Late filing penalties: As mentioned earlier, the IRS imposes penalties on late filing of information returns, which vary depending on how late the returns are filed. The penalties can range from $50 to $290 per return, with maximum annual penalties based on the size of your business. If you neglect to file the returns intentionally (“intentional disregard”), then the penalties can be much higher.
Compounding penalties: The longer you delay submitting your information returns, the higher the penalties may become. The penalties may continue to accrue until the required information returns are filed.
Potential issues for recipients: Late filing of information returns like Forms W-2, 1099, or 1098 can cause issues for the recipients of those forms. They may have difficulty filing their own tax returns on time, which could lead to additional complications and potential penalties for them as well. They may seek to pursue legal action against you if you neglect to provide them with these forms.
When filing Form 8809, "Application for Extension of Time to File Information Returns," you generally do not need to provide any additional supporting documents. The form itself is designed to be simple and straightforward. You are required to provide the following information:
Your name, address, and phone number (or that of your business).
Your taxpayer identification number (TIN), which can be your Social Security number (SSN), Employer Identification Number (EIN), or Individual Taxpayer Identification Number (ITIN), depending on your situation.
The type of information return you need an extension for, such as Form W-2, 1099 series, 1098 series, or 5498 series.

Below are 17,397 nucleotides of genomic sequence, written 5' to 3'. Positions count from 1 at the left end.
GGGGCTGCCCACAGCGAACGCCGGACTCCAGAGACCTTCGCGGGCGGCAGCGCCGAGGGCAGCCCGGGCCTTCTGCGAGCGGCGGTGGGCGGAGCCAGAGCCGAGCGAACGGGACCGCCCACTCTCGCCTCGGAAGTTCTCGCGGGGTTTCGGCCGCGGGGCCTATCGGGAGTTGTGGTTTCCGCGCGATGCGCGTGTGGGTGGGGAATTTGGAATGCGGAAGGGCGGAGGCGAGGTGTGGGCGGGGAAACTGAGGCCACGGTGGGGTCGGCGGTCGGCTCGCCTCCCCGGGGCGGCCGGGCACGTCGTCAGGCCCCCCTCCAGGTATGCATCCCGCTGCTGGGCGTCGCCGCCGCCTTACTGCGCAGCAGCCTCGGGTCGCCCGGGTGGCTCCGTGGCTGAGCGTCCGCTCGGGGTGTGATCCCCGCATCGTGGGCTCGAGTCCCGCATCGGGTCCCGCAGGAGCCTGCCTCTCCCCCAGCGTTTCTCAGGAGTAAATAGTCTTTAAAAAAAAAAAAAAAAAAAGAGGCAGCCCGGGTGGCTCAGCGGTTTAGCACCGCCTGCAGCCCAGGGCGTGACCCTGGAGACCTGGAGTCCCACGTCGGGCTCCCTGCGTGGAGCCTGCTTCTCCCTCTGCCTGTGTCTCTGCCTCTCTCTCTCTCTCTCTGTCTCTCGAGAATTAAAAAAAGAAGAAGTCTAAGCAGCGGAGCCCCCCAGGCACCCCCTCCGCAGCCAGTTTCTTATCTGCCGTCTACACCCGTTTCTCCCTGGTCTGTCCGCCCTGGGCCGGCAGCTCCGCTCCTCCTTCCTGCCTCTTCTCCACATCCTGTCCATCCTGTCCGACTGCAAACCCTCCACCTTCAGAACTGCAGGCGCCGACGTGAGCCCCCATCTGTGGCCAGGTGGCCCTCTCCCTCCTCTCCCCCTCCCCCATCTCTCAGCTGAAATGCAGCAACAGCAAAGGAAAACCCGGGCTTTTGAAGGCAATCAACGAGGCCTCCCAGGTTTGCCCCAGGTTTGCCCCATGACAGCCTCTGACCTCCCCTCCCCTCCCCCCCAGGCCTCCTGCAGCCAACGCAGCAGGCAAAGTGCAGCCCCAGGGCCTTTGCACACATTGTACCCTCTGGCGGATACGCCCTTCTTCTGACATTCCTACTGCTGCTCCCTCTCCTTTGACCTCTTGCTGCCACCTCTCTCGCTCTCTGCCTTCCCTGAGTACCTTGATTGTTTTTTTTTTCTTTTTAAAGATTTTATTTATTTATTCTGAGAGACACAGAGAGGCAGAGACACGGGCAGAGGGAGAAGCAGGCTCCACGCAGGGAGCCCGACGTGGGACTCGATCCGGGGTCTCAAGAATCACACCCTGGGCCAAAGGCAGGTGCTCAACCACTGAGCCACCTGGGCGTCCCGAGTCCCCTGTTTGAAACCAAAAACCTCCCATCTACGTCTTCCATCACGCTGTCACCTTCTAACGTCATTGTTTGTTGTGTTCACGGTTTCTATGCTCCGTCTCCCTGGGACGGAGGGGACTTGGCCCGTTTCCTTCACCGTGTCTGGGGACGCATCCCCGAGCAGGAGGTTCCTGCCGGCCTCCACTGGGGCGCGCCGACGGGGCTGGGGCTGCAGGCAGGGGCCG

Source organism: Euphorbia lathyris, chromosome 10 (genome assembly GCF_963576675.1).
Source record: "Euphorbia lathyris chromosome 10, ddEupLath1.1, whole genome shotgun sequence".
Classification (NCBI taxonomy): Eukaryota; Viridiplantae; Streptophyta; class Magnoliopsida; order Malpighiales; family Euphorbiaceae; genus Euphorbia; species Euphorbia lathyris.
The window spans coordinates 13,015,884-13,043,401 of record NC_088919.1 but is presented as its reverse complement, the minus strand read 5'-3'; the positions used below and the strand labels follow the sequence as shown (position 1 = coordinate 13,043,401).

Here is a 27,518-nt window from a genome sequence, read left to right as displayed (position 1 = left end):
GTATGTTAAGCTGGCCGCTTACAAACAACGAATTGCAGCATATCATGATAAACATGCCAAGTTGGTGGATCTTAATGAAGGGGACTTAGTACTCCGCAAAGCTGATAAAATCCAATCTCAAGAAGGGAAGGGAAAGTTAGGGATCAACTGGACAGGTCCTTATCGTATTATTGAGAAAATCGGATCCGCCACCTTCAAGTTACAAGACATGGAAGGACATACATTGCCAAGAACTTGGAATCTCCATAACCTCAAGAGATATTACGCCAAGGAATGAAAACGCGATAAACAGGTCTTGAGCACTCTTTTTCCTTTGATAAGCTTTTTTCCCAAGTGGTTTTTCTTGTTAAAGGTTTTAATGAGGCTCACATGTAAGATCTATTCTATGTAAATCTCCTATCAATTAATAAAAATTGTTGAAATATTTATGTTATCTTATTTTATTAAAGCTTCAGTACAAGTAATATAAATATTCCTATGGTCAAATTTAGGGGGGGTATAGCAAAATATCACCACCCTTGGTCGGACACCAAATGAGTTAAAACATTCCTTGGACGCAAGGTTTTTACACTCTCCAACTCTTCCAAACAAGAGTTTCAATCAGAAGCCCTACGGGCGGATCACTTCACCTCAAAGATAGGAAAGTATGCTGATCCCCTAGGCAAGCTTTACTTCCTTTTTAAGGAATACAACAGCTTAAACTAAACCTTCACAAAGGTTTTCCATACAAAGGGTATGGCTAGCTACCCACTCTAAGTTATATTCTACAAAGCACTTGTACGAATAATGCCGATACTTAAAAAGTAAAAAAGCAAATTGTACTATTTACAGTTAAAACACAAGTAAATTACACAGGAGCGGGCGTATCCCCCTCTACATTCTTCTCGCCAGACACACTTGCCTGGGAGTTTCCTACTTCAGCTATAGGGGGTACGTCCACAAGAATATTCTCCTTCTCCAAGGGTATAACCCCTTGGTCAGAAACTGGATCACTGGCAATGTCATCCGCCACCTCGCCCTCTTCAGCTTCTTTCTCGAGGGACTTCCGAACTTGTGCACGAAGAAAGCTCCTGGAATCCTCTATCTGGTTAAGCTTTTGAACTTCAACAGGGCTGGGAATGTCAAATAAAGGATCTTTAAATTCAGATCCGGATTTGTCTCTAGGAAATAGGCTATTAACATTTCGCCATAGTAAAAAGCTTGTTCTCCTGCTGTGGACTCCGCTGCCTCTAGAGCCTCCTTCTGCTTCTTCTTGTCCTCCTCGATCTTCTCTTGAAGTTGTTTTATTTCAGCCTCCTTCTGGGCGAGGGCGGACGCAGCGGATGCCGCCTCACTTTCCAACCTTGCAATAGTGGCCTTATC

The reason for requesting the extension (if you are requesting an extension for more than one type of form or a second extension).
In most cases, the IRS does not require any additional documentation or explanations for granting the initial 30-day extension. However, they may request additional information in specific situations, such as if they need to verify the information provided on the form.
We recommend keeping a record of the information used in preparing the forms, such as the recipient’s name, address, Taxpayer Identification Number (TIN), and any records of payment amounts, taxes withheld, etc. This will allow you to be prepared if the IRS ever requests additional information related to the forms.
To file Form 8809, "Application for Extension of Time to File Information Returns," you can choose to file either electronically, by mail, or by hiring a tax professional, depending on your preference and the type of information returns you need to file. Here's how to file Form 8809:
Collect all information related to the form: Your name, address, phone number, TIN, the type of information return you’re requesting an extension for, and the reason for the extension request.
Obtain the form:
If you’re paper filing: Download a copy of Form 8809 from the IRS website. You can also obtain a copy from your tax professional or by contacting the IRS.